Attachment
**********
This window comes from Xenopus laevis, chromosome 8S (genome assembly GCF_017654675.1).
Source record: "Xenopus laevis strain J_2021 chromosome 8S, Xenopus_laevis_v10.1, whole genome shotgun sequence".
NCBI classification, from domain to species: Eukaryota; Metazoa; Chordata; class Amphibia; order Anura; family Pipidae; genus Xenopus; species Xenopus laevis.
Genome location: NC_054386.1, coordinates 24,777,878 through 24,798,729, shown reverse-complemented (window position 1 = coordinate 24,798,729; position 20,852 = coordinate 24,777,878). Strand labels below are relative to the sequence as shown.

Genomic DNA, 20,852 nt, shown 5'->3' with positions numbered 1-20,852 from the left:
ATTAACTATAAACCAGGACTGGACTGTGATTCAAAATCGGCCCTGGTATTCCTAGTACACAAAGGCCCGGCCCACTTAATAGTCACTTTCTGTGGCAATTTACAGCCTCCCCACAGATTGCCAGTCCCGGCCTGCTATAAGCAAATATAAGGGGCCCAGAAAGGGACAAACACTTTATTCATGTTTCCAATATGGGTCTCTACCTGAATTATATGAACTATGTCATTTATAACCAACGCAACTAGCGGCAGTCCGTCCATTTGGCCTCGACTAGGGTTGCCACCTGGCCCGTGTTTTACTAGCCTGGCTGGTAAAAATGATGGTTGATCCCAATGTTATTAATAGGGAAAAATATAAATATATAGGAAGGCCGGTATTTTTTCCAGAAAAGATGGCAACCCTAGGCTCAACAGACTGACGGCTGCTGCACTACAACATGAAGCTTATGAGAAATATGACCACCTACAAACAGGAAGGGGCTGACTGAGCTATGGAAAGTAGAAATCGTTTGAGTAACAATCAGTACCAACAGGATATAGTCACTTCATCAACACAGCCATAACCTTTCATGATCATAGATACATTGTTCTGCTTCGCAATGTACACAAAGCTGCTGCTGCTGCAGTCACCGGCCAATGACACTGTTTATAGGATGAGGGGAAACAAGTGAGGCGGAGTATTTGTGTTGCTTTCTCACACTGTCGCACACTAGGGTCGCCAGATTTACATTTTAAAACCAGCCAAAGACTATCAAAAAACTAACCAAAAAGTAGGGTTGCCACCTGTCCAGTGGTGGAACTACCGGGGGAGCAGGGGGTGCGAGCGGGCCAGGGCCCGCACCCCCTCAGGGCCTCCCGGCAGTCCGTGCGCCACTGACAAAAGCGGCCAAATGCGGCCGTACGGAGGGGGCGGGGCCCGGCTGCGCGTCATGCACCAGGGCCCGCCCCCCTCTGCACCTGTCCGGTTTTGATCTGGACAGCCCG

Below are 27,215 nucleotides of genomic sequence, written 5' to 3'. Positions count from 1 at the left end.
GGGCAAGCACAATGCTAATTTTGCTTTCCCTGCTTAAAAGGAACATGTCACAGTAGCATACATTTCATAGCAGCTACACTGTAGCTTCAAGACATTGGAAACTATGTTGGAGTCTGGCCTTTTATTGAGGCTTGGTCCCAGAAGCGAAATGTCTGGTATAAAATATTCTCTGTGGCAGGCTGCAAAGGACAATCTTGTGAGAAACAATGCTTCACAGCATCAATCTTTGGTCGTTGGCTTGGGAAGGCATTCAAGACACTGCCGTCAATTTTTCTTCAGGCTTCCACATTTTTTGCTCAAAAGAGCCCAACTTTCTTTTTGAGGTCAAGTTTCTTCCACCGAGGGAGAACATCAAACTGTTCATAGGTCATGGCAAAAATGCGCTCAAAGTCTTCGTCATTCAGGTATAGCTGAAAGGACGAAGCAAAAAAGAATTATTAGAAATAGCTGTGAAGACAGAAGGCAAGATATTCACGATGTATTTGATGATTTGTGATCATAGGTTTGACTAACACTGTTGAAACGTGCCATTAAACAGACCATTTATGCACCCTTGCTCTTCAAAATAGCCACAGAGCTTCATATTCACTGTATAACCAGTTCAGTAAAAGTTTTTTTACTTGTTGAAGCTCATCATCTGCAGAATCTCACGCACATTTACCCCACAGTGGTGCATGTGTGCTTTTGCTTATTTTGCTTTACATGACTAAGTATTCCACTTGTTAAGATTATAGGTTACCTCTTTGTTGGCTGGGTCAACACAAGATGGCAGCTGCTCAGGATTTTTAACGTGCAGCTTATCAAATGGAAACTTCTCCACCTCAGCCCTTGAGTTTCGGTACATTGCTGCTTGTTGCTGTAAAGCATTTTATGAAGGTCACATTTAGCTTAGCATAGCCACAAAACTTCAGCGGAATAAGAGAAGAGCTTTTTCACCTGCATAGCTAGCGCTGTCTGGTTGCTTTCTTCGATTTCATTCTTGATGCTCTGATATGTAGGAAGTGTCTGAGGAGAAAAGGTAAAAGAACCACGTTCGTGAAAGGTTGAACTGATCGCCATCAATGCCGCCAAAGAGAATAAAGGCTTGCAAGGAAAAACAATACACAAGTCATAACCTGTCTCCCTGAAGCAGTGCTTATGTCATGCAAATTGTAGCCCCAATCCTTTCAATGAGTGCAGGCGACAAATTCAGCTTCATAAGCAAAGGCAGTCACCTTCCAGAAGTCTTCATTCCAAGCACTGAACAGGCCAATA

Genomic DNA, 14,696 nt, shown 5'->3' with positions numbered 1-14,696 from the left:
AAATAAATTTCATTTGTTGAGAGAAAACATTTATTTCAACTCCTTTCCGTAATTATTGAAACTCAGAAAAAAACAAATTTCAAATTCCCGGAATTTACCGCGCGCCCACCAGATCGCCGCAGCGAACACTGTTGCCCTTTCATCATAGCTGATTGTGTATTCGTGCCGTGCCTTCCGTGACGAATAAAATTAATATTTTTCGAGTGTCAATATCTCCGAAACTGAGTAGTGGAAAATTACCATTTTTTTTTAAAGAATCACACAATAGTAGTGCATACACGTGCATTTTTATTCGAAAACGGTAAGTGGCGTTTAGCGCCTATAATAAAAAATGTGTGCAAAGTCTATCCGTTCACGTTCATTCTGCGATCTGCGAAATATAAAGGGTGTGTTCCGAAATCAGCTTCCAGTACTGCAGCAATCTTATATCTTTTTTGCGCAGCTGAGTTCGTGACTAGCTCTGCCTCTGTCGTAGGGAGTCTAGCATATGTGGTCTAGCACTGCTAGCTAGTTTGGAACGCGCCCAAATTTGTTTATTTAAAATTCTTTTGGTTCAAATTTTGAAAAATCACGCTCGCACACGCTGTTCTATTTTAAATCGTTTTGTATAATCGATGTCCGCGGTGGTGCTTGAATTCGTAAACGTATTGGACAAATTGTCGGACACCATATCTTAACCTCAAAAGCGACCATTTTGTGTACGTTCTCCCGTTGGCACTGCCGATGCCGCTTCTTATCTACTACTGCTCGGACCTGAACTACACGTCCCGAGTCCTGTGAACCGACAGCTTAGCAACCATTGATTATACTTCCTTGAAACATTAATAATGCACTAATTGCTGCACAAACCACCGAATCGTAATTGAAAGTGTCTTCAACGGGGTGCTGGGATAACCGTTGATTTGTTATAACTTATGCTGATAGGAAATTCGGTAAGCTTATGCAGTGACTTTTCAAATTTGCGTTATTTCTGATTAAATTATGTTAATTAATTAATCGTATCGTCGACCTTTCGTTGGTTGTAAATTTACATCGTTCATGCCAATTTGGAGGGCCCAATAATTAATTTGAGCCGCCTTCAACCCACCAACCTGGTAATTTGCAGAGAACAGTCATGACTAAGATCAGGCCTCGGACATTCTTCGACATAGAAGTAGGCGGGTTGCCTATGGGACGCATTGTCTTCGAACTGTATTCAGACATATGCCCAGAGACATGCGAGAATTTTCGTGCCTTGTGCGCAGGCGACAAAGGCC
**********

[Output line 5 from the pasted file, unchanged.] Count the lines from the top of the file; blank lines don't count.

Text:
Genomic DNA, 20,852 nt, shown 5'->3' with positions numbered 1-20,852 from the left: